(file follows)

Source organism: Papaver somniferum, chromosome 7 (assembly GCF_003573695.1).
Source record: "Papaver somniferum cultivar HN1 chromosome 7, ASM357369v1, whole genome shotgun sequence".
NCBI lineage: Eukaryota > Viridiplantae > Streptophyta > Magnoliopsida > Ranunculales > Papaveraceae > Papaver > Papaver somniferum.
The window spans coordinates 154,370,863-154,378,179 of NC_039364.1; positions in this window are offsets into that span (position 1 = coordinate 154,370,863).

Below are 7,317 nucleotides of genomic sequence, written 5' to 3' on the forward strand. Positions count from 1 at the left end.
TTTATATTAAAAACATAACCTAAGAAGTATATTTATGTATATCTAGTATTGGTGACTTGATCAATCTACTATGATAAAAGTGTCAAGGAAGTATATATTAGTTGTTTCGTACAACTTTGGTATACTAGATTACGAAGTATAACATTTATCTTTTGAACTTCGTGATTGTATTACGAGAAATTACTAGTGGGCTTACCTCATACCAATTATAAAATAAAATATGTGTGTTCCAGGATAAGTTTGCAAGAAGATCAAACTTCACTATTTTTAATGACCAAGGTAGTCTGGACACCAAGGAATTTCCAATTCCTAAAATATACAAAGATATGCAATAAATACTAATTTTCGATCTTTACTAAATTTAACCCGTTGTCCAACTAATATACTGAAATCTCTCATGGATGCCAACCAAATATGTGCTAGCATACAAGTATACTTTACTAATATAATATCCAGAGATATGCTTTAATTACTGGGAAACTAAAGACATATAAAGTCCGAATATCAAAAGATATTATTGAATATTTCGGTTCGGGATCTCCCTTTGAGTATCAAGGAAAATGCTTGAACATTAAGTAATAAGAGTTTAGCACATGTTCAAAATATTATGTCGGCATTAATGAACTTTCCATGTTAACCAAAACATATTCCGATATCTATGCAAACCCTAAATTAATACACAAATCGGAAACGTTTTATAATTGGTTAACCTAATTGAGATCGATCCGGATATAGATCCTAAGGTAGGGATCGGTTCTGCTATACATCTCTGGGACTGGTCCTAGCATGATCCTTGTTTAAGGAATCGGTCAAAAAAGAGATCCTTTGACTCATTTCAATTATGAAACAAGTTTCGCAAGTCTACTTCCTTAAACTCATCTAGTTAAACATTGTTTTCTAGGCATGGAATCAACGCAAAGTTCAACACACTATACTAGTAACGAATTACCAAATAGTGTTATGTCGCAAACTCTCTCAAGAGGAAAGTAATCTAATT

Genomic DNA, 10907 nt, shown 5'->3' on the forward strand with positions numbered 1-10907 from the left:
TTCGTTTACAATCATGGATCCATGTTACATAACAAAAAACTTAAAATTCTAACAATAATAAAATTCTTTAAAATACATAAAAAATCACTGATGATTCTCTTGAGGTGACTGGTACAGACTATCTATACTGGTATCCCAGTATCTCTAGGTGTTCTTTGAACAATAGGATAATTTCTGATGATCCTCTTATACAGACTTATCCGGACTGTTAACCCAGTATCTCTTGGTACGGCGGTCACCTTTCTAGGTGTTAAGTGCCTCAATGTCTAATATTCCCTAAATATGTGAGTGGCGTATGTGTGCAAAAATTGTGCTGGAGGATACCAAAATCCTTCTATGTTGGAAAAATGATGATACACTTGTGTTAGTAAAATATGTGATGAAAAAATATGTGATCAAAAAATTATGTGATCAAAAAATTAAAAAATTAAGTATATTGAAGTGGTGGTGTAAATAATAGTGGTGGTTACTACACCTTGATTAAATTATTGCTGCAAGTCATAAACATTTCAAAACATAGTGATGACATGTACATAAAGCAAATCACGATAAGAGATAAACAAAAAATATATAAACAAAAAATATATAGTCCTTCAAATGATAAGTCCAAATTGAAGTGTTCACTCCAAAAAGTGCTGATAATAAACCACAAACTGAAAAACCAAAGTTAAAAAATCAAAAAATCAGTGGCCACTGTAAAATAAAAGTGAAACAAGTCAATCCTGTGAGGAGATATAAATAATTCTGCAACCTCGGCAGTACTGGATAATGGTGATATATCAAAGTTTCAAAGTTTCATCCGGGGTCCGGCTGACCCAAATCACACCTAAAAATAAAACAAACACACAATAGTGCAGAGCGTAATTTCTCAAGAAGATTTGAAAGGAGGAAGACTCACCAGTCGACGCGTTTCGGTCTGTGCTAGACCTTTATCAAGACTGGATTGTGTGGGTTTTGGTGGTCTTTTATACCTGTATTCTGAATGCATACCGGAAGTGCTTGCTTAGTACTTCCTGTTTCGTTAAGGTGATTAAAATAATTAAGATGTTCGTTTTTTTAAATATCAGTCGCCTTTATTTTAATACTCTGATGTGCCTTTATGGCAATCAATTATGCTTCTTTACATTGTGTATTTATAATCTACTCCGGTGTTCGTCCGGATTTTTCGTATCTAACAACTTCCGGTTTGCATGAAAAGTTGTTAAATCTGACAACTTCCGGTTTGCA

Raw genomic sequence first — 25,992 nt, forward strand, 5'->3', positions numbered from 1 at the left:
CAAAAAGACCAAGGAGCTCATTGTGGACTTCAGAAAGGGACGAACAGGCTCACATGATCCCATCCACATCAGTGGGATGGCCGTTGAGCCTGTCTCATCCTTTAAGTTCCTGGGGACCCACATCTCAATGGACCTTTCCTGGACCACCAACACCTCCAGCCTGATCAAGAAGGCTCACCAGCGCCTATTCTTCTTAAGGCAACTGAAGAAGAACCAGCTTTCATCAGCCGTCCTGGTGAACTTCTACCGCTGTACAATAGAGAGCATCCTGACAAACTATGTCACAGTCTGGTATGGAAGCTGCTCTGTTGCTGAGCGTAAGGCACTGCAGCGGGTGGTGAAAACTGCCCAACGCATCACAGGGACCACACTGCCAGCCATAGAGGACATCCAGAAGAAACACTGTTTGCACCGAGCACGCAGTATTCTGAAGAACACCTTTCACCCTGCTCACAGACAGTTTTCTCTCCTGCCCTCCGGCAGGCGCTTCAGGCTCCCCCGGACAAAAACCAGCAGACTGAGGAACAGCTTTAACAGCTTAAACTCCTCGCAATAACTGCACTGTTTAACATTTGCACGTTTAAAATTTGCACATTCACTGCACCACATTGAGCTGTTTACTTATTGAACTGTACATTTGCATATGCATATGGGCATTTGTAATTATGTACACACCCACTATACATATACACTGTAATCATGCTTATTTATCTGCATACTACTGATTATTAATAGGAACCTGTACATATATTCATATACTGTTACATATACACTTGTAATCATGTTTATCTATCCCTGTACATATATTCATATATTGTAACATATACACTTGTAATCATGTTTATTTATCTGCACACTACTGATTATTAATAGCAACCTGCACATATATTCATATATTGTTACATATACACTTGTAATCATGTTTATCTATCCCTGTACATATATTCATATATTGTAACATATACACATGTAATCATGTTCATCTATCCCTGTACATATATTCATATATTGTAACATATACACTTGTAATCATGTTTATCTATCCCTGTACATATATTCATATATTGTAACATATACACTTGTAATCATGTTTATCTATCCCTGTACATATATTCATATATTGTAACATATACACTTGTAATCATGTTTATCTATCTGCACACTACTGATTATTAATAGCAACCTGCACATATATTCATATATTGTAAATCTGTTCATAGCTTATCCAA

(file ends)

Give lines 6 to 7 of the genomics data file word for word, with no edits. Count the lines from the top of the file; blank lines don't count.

TTTATATTAAAAACATAACCTAAGAAGTATATTTATGTATATCTAGTATTGGTGACTTGATCAATCTACTATGATAAAAGTGTCAAGGAAGTATATATTAGTTGTTTCGTACAACTTTGGTATACTAGATTACGAAGTATAACATTTATCTTTTGAACTTCGTGATTGTATTACGAGAAATTACTAGTGGGCTTACCTCATACCAATTATAAAATAAAATATGTGTGTTCCAGGATAAGTTTGCAAGAAGATCAAACTTCACTATTTTTAATGACCAAGGTAGTCTGGACACCAAGGAATTTCCAATTCCTAAAATATACAAAGATATGCAATAAATACTAATTTTCGATCTTTACTAAATTTAACCCGTTGTCCAACTAATATACTGAAATCTCTCATGGATGCCAACCAAATATGTGCTAGCATACAAGTATACTTTACTAATATAATATCCAGAGATATGCTTTAATTACTGGGAAACTAAAGACATATAAAGTCCGAATATCAAAAGATATTATTGAATATTTCGGTTCGGGATCTCCCTTTGAGTATCAAGGAAAATGCTTGAACATTAAGTAATAAGAGTTTAGCACATGTTCAAAATATTATGTCGGCATTAATGAACTTTCCATGTTAACCAAAACATATTCCGATATCTATGCAAACCCTAAATTAATACACAAATCGGAAACGTTTTATAATTGGTTAACCTAATTGAGATCGATCCGGATATAGATCCTAAGGTAGGGATCGGTTCTGCTATACATCTCTGGGACTGGTCCTAGCATGATCCTTGTTTAAGGAATCGGTCAAAAAAGAGATCCTTTGACTCATTTCAATTATGAAACAAGTTTCGCAAGTCTACTTCCTTAAACTCATCTAGTTAAACATTGTTTTCTAGGCATGGAATCAACGCAAAGTTCAACACACTATACTAGTAACGAATTACCAAATAGTGTTATGTCGCAAACTCTCTCAAGAGGAAAGTAATCTAATT

Genomic DNA, 10907 nt, shown 5'->3' on the forward strand with positions numbered 1-10907 from the left: